I like to collect stories from people who are single at heart – people who live their best, most authentic, and most meaningful lives by living single. Some single people like to say that being single is better than being in a bad relationship, but for the single at heart, that's way too grudging. For them, living single is better than being in a good romantic relationship.

Until I read Maria Popova's discussion in her Brain Pickings post, I did not know that the most beautiful expression of the single-at-heart sentiment had already been written nearly 200 years ago (in 1818) by the poet John Keats. He was writing to his brother and sister-in-law when he said this:

"Notwithstand[ing] your Happiness and your recommendation I hope I shall never marry. Though the most beautiful Creature were waiting for me at the end of a Journey or a Walk; though the carpet were of Silk, the Curtains of the morning Clouds; the chairs and Sofa stuffed with Cygnet’s down; the food Manna, the Wine beyond Claret, the Window opening on Winander mere, I should not feel — or rather my Happiness would not be so fine, as my Solitude is sublime. Then instead of what I have described, there is a Sublimity to welcome me home — The roaring of the wind is my wife and the Stars through the window pane are my Children. The mighty abstract Idea I have of Beauty in all things stifles the more divided and minute domestic happiness — an amiable wife and sweet Children I contemplate as a part of that Beauty. But I must have a thousand of those beautiful particles to fill up my heart. I feel more and more every day, as my imagination strengthens, that I do not live in this world alone but in a thousand worlds — No sooner am I alone than shapes of epic greatness are stationed around me, and serve my Spirit the office which is equivalent to a King’s body guard… I melt into the air with a voluptuousness so delicate that I am content to be alone… I have written this that you might see I have my share of the highest pleasures and that though I may choose to pass my days alone I shall be no Solitary… I am as happy as a Man can be…"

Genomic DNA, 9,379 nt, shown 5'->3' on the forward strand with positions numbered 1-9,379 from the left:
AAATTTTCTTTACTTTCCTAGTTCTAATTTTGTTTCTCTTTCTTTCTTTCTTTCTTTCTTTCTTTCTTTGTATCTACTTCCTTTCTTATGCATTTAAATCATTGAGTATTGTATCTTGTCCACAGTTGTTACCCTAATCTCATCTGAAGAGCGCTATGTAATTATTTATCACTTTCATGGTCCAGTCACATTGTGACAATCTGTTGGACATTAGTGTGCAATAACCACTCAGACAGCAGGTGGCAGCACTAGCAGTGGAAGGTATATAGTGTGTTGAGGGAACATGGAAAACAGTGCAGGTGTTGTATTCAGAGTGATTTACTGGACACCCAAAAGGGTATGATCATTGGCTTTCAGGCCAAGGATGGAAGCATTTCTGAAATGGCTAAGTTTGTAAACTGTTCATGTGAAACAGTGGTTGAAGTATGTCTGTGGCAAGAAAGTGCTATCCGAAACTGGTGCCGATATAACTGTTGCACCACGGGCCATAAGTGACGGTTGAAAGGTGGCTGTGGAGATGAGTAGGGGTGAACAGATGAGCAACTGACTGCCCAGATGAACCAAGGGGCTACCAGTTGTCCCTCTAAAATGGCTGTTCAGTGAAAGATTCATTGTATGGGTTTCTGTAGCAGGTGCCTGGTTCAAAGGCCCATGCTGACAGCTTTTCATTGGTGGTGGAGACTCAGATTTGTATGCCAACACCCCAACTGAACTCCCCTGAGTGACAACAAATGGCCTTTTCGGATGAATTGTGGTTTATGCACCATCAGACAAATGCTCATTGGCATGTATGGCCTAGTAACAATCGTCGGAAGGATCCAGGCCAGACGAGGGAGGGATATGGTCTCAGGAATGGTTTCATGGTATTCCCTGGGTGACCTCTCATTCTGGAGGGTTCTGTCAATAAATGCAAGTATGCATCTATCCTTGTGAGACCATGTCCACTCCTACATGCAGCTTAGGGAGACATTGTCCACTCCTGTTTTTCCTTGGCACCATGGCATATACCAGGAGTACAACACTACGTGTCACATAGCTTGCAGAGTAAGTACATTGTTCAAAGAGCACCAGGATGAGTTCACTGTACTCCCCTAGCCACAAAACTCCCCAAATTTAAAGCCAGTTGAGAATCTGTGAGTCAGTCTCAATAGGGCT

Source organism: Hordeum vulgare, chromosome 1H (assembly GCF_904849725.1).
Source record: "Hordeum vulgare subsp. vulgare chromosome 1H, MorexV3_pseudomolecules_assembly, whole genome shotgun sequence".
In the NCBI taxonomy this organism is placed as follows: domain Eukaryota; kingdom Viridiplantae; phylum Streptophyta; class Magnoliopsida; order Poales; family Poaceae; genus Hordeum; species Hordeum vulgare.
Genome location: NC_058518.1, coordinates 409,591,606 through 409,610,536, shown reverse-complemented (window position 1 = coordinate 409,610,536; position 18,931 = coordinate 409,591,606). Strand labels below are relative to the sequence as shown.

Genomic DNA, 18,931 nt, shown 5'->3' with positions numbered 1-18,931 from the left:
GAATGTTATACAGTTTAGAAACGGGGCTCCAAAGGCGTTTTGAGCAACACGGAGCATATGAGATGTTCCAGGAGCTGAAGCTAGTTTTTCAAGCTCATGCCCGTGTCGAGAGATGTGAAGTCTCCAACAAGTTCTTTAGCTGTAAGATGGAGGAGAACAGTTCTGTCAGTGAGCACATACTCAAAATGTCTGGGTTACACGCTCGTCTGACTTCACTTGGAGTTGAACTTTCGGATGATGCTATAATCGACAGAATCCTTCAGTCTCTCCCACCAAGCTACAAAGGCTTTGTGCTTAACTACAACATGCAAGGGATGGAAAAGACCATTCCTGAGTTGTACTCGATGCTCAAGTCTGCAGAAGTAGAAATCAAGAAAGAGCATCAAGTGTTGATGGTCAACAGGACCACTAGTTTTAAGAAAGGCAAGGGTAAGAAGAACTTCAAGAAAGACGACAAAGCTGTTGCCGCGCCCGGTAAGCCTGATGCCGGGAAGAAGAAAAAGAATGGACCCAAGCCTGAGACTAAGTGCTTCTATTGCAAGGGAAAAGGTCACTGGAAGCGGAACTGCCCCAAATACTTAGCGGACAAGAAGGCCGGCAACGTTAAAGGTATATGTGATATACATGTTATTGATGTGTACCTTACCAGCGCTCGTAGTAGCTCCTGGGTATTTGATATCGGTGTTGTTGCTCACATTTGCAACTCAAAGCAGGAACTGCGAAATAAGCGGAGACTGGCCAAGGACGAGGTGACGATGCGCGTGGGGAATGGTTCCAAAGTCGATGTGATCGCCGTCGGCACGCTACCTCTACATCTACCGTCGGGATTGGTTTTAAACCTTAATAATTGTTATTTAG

There are so many things I love about this excerpt in addition to the gorgeous prose. First, he does not begrudge or deny the happiness of his married relatives. He feels no need to put down other people's choices in order to embrace his own. Second, he doesn't hedge his bets. He doesn't say he likes his single life for now, until someone amazing comes along. He knows he has chosen the life for him, and would do so even if "the most beautiful Creature were waiting for me…" Third, he does not just describe what he does not want; he also waxes poetic about what he finds so magnificent about the life he does want.

Thank-you, John Keats, perhaps the world's first and most elegant chronicler of the deep rewards of the single-at-heart life.

In other matters:

#1 I'm honored to note that How We Live Now was just named to a list of 12 Nonfiction Books Every Woman Needs to Read, alongside books by authors such as Maya Angelou and Gloria Steinem.  (Previously, it was described by Kirkus as one of the Best Nonfiction Books of 2015.)

#2 Thanks to my wonderful sister-in-law, Kelly Griffin DePaulo, for the heads-up about the Brain Pickings article.

#3 Maybe also of interest:

The real reasons for living single

What's great about solitude: Here's what we know

Single by choice and single at heart: Is there a difference?

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